But if we don’t know who the pupils with SLCN are, we can’t begin to provide the support that they need. Without the right support, evidence shows that needs persist and, for some, get worse. The SEN and Disabilities Code of Practice highlights the importance of early identification and makes clear education settings’ responsibility to have policies and strategies in place for identifying and responding where there are concerns that a pupil may have an SEN or disability.
What are we looking for when we are identifying children with SLCN?
It is important to know what is expected in terms of speech, language and communication skills for particular ages. Some typical “red flags” to think about at different ages include:
- not babbling – the six months to one year period should be all about experimenting with sounds like “bababa” and “mamama”
- not pointing – young children begin to draw adults attention to things they can see and hear around the age of 15 months, developing those very early interaction skills
- struggling to follow simple directions – children should be able to respond to “get your shoes” or “sit down” at around 20 months, without you pointing or giving them clues that they can see
- not beginning to join words – at aged two to three, simple sentences should be starting to appear such as “mummy milk”, or “night-night bear”
- unclear speech sounds – by the age of three, not all speech sounds are clear but strangers should be able to understand most of what a child says
- not following what is going on in the nursery or classroom – for some children, difficulties become more obvious when they are alongside peers in a structured environment where expectations are higher
- struggling with stories – by five, children should able to describe things that have happened using longer sentences, for example “when I got home I saw an enormous teddy bear sitting on the sofa and mummy said it was mine because I was being good”
- poor behaviour – behaviour is communication and poor behaviour has been linked to language difficulties in children of all ages
- not following the rules of conversation – by age nine, children can keep conversations going by adding comments and questions, and understand when people may need more or fewer details, depending on the situation
- misunderstanding jokes, sayings and sarcasm – young people should have mastered more subtle language skills by their early teenage years
- not performing as expected in exams – by 18, young people should be able to understand the words that are used in exam and classroom questions, such as “evaluate”, “compile” and “find themes”.
Whose role is it anyway?
It is crucial that those working with children on a daily basis are able to identify, support and, where appropriate, refer children with suspected SLCN; however, a national survey revealed that many aren’t equipped to do this. Around 60 per cent of the children and young people’s workforce reported receiving little or no training on SLCN before starting to work with children, and 45 per cent received little or no further training on SLCN as a part of their continuing professional development.
Everyone who comes in contact with a child with suspected SLCN has a role to play in gathering and sharing as much information as possible to identify, support and refer them as quickly as possible. There are screening tools and checklists available to gather this information and involving parents is vital.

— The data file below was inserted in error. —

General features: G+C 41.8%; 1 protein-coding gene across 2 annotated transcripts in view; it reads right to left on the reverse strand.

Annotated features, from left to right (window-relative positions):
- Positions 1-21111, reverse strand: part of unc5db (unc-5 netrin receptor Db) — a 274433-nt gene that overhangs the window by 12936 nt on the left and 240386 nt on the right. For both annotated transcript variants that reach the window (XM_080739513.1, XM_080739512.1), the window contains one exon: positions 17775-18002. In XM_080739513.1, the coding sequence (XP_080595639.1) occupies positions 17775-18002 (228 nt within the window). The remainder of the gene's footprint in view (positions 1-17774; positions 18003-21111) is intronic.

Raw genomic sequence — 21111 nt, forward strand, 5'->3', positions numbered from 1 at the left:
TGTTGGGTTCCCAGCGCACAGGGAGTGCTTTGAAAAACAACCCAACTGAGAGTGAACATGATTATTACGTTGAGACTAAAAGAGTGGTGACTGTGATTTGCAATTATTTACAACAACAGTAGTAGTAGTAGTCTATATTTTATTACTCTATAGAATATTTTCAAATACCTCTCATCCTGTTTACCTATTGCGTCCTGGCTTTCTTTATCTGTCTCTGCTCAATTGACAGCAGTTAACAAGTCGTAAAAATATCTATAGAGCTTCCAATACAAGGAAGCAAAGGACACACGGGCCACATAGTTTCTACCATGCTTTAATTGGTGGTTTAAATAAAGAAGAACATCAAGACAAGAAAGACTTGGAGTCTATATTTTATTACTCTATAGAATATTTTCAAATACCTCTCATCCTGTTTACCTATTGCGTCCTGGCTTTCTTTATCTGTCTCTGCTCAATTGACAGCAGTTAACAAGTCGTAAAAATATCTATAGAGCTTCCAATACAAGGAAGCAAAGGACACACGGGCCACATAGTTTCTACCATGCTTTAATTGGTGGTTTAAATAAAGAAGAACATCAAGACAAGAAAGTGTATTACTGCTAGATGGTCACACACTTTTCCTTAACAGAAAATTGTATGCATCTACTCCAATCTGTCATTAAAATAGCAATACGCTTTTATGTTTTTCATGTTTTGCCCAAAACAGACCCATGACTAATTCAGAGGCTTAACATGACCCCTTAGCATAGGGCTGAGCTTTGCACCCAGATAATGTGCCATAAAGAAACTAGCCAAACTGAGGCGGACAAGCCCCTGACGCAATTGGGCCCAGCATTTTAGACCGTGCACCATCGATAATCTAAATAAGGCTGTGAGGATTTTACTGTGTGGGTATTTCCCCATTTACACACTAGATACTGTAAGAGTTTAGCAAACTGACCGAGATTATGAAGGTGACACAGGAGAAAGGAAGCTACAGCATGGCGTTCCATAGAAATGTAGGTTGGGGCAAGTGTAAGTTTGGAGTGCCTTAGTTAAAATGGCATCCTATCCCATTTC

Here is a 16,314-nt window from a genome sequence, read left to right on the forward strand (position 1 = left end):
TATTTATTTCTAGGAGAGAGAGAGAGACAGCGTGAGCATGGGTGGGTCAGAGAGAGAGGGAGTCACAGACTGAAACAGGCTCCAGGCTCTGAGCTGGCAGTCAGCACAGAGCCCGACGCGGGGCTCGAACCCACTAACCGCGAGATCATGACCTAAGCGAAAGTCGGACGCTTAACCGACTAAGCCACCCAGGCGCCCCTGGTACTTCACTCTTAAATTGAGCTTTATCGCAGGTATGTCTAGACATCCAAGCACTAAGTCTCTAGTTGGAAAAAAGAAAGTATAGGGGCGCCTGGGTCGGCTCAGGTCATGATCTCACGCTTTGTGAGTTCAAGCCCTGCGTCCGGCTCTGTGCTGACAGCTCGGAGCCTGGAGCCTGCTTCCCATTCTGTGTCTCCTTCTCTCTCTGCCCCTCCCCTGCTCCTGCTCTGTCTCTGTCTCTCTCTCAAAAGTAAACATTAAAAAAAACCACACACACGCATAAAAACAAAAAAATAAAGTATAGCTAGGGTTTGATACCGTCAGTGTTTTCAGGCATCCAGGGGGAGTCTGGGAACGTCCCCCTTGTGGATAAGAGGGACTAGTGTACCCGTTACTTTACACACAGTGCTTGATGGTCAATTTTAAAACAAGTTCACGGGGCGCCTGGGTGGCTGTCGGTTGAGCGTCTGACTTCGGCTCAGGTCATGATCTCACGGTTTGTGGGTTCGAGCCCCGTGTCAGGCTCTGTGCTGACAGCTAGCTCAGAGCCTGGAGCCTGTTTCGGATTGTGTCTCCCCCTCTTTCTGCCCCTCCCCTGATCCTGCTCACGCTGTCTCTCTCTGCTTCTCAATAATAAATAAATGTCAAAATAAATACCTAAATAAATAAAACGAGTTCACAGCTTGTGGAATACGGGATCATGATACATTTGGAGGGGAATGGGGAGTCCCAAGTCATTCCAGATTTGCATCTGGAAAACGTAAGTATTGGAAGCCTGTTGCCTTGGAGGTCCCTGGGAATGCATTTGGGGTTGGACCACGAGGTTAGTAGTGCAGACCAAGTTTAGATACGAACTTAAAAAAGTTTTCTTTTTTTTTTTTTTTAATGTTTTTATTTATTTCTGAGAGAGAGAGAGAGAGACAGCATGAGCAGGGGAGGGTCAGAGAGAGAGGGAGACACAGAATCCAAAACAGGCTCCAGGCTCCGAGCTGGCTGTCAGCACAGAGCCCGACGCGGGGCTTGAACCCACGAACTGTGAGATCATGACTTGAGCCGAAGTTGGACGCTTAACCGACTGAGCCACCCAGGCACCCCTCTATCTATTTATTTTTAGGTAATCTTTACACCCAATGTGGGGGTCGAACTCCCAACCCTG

Support services for children with SLCN vary in terms of referral process and criteria, so make sure that you are familiar with the processes in your area. Settings may have access to NHS speech and language therapists, and some commission additional help from therapy or advisory services.
Jaya Simpson is a Professional Advisor at The Communication Trust, a coalition of over 50 not-for-profit organisations concerned with supporting the speech, language and communication needs of children and young people in England:
Information and a number of free resources which can assist you to identify children with SLCN can be found on the “Identifying SLCN” page of The Trust’s website.
- Law, J., McBean, K. and Rush, R. (2011), Communication skills in a population of primary school-aged children raised in an area of pronounced social disadvantage. International Journal of Language & Communication Disorders, 46: 657–664.doi:10.1111/j.1460- 6984.2011.00036.x
- Law, J. et al. (2010), Modelling developmental language difficulties from school entry into adulthood. Journal of speech, language and hearing research, 52, 1401-1416
- Norbury, C. F., Gooch, D., Wray, C., Baird, G., Charman, T., Simonoff, E., Vamvakas, G. and Pickles, A. (2016), The impact of nonverbal ability on prevalence and clinical presentation of language disorder: evidence from a population study. J Child Psychol Psychiatr, 57: 1247–1257. doi:10.1111/jcpp.12573
- Rousltone, S., Law, J., Rush,R., Clegg, J. and Peters, T. (2011), Investigating the role of language in children’s early educational outcomes DfE Research Report 134
- Save the Children (2016) Early Language development and children’s primary school attainment in English and maths:new research findings. London: Save the Children
- The Communication Trust. (2017), Talking About a Generation – Current Policy, Evidence and Practice for Speech, Language and Communication.